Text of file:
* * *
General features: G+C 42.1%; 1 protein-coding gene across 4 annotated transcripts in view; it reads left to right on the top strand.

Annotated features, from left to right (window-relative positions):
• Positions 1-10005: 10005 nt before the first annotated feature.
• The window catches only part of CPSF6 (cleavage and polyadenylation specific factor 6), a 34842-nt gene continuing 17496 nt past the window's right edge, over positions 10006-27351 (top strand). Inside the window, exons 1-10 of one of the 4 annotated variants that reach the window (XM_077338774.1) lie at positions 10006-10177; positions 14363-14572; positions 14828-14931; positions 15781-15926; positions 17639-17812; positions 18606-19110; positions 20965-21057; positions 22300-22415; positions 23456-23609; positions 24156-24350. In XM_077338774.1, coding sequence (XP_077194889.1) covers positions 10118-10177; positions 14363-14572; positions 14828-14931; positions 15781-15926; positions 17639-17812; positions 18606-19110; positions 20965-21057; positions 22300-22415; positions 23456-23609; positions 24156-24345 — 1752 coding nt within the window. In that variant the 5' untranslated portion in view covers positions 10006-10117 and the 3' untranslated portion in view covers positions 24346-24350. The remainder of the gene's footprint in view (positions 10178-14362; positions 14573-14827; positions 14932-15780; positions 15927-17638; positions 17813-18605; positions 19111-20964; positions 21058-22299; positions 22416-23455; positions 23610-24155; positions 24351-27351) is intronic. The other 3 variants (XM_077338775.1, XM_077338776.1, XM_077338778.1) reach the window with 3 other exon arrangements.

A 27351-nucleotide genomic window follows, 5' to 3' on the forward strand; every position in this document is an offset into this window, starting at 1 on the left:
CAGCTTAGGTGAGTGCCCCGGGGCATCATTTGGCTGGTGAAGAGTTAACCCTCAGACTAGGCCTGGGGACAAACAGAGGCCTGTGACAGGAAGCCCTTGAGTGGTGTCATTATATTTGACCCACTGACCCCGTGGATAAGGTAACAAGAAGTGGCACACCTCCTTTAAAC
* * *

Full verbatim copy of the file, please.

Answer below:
General features: G+C 42.1%; 1 protein-coding gene across 4 annotated transcripts in view; it reads left to right on the top strand.

Annotated features, from left to right (window-relative positions):
• Positions 1-10005: 10005 nt before the first annotated feature.
• The window catches only part of CPSF6 (cleavage and polyadenylation specific factor 6), a 34842-nt gene continuing 17496 nt past the window's right edge, over positions 10006-27351 (top strand). Inside the window, exons 1-10 of one of the 4 annotated variants that reach the window (XM_077338774.1) lie at positions 10006-10177; positions 14363-14572; positions 14828-14931; positions 15781-15926; positions 17639-17812; positions 18606-19110; positions 20965-21057; positions 22300-22415; positions 23456-23609; positions 24156-24350. In XM_077338774.1, coding sequence (XP_077194889.1) covers positions 10118-10177; positions 14363-14572; positions 14828-14931; positions 15781-15926; positions 17639-17812; positions 18606-19110; positions 20965-21057; positions 22300-22415; positions 23456-23609; positions 24156-24345 — 1752 coding nt within the window. In that variant the 5' untranslated portion in view covers positions 10006-10117 and the 3' untranslated portion in view covers positions 24346-24350. The remainder of the gene's footprint in view (positions 10178-14362; positions 14573-14827; positions 14932-15780; positions 15927-17638; positions 17813-18605; positions 19111-20964; positions 21058-22299; positions 22416-23455; positions 23610-24155; positions 24351-27351) is intronic. The other 3 variants (XM_077338775.1, XM_077338776.1, XM_077338778.1) reach the window with 3 other exon arrangements.

A 27351-nucleotide genomic window follows, 5' to 3' on the forward strand; every position in this document is an offset into this window, starting at 1 on the left:
CAGCTTAGGTGAGTGCCCCGGGGCATCATTTGGCTGGTGAAGAGTTAACCCTCAGACTAGGCCTGGGGACAAACAGAGGCCTGTGACAGGAAGCCCTTGAGTGGTGTCATTATATTTGACCCACTGACCCCGTGGATAAGGTAACAAGAAGTGGCACACCTCCTTTAAAC